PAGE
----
This article first appeared in the Springfield Republican.
When the U.S. Supreme Court ruled that unions can no longer collect fees from non-members, unions and their advocates slammed the decision as an attack on working people. Many labor rights activists warned the decision could seriously diminish the power of unions.
Two months later, the decision does not appear to have had devastating consequences for Massachusetts unions, with many unions saying their members have stuck by them.
However, attorneys for the plaintiffs in the Janus case are now threatening to go back to court if states do not agree with their interpretation of the decision. Their interpretation, which relates to whether union workers have to actively rejoin a union, would have a far more extensive impact than the way state regulators are currently interpreting it.
“These letters are a clear attempt to scare public employers and to spread misinformation,” said Meggie Quackenbush, a spokeswoman for Massachusetts Attorney General Maura Healey. “The Janus decision does not, in any way, limit the rights of union members or impact the collection of union dues.”
The U.S. Supreme Court, in a 5-4 ruling in Janus vs. American Federation of State, County and Municipal Employees, Council 31, ruled on June 27 that public sector unions can no longer collect “fair share” or “agency” fees from non-union members.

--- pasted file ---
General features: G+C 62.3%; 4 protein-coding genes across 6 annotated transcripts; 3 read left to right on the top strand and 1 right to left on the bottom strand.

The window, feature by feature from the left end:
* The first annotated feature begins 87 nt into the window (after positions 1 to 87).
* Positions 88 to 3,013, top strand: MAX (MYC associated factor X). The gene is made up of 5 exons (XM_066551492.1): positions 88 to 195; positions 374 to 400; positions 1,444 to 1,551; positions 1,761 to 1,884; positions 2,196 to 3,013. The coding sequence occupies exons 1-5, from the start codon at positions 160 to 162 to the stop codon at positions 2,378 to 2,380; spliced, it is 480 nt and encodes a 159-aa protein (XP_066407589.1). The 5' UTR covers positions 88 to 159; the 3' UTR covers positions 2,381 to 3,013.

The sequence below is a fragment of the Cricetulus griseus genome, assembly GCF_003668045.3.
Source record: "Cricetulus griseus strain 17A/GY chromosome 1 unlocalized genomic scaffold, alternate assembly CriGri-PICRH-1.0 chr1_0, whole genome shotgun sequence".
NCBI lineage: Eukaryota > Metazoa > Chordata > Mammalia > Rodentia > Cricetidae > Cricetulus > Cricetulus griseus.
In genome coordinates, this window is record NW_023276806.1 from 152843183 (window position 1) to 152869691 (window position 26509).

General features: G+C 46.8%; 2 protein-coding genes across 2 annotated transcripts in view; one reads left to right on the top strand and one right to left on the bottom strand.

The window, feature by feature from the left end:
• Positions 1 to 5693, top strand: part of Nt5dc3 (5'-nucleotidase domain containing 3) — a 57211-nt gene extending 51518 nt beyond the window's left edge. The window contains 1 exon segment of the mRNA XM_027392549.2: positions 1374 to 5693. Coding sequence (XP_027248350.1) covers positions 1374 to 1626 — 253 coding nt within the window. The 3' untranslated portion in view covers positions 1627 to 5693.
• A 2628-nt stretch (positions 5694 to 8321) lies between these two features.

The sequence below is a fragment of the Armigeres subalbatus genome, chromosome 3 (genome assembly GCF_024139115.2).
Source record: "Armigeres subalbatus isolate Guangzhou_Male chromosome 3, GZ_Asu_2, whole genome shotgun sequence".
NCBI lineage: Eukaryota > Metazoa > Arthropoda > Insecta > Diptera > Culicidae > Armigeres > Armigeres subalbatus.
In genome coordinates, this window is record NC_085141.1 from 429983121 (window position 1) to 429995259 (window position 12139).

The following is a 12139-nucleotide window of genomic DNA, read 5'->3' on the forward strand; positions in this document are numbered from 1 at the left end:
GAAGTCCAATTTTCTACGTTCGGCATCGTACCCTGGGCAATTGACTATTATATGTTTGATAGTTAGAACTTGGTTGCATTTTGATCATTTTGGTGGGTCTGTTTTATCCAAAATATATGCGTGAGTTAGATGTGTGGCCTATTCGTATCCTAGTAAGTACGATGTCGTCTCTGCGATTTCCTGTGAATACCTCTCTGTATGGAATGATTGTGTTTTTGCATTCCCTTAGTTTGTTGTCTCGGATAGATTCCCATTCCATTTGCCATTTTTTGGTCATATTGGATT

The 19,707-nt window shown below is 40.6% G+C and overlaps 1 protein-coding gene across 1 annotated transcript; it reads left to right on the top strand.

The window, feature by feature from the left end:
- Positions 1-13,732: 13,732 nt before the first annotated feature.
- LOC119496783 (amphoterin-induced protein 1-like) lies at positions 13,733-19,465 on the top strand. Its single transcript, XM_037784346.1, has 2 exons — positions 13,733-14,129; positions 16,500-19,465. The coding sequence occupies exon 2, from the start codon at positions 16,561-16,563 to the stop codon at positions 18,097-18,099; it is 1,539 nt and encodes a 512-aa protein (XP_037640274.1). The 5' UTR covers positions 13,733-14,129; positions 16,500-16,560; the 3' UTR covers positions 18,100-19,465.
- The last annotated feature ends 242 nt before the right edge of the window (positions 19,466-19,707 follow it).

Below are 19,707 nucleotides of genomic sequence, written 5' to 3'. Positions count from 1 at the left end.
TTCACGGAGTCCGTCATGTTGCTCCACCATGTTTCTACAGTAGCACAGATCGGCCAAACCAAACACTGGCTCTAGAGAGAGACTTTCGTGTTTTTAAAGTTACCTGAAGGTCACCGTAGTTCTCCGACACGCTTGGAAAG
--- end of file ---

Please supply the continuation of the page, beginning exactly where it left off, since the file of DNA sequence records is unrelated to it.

These were fees that workers whose public workplaces were unionized were required to pay in certain states, even if the workers chose not to join the union. The logic was that even workers who did not join the union benefited from the union contract.
The court ruled the practice violated the First Amendment.
Healey issued guidelines stating that public employers can no longer deduct agency fees without an employee’s written consent. She wrote that nothing will change for union members, and existing membership cards and agreements will remain in effect.
But in letters to Healey, Gov. Charlie Baker, the state comptroller, Boston Mayor Marty Walsh and other Boston officials, attorneys from the Liberty Justice Center challenged this interpretation.
The Chicago-based Liberty Justice Center, an advocacy group for individual liberties, which represented Janus, is arguing that states must stop collecting union dues altogether until union members re-certify that they want to join the union.
Liberty Justice Center President Patrick Hughes wrote that someone’s choice to join a union before the Janus decision was based on the unconstitutional choice to either join the union or pay fees. That consent, he wrote, was “made under duress, not freely given and is invalid” under Janus.
Liberty Justice Center senior attorney Jeffrey Schwab said the letter is the first step toward a potential court challenge.
“It’s important employees know they have the option to join a union or not and affirmatively decide what they want to do,” Schwab said.
Schwab said the way Massachusetts is interpreting the law is the same interpretation most other states are using.
Asked about the letter, Charlie Pearce, a spokesman for the Executive Office of Labor and Workforce Development, said, “The Baker-Polito Administration has complied with the Supreme Court’s decision, and will continue dialogue with stakeholders.”